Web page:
Abstract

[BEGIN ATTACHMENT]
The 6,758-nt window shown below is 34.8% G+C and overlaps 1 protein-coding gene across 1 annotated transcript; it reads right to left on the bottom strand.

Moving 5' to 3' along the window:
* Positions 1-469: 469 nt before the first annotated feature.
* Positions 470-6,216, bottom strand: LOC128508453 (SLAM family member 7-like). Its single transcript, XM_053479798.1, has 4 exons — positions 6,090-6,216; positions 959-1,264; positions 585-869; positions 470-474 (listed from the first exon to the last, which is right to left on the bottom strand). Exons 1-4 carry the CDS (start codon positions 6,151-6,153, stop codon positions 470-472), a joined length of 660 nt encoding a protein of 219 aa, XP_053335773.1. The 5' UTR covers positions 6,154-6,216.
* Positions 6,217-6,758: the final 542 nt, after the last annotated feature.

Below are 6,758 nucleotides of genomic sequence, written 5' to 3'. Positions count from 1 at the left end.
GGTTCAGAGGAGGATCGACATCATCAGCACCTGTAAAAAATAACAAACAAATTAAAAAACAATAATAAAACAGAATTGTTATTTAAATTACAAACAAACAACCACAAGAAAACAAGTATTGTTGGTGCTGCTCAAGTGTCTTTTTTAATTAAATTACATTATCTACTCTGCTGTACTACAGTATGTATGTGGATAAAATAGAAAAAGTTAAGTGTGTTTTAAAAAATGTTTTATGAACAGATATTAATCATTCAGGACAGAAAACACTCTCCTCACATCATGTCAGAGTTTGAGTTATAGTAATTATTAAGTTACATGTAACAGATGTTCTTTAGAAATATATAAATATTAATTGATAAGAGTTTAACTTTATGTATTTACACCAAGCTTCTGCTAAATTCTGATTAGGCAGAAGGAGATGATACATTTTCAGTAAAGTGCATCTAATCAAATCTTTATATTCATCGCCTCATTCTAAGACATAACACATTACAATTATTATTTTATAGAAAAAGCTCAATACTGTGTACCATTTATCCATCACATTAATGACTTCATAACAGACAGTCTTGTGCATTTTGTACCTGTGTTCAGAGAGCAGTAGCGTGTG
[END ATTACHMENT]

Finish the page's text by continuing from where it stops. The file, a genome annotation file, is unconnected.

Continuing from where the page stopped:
Educational aimsTo describe the emerging genetics of primary ciliary dyskinesia (PCD) and the heterogeneity of the diseaseTo highlight the clinical symptoms and signs suggestive of PCD that should lead to consideration of diagnostic testingTo highlight the difficulties in diagnosing PCD emphasising the need for specialist diagnostic centresTo discuss current treatment strategies and highlight the lack of an evidence base for theseSummary Primary ciliary dyskinesia (PCD) is a rare heterogeneous genetic disorder affecting ciliary function. Genes coding for various ciliary structural proteins or cytoplasmic proteins responsible for the assembly of cilia can be mutated resulting in abnormal ciliary function. However, despite the diversity of genotypes that can cause PCD the clinical phenotypes of PCD are all remarkably similar. The main clinical symptoms are caused by a lack of mucociliary clearance. Worryingly many patients are diagnosed late despite their classical, lifelong symptoms of a daily wet sounding cough and rhinosinusitis. Even when PCD is suspected, poor access to specialist diagnostic centres may delay diagnosis. Currently, diagnostic testing includes screening of nasal nitric oxide, followed by nasal brushing to obtain ciliated epithelial strips for high-speed video analysis of ciliary function. This is typically followed by transmission electron microscopy and in difficult cases by ciliated cell culture. Emerging tests including immunofluorescence and genetic examination are the focus of intense research and are likely to feature more in the future. Despite a greater understanding of the pathogenesis of PCD and improved diagnostic testing, management strategies are currently based on expert opinion with little, if any, evidence base.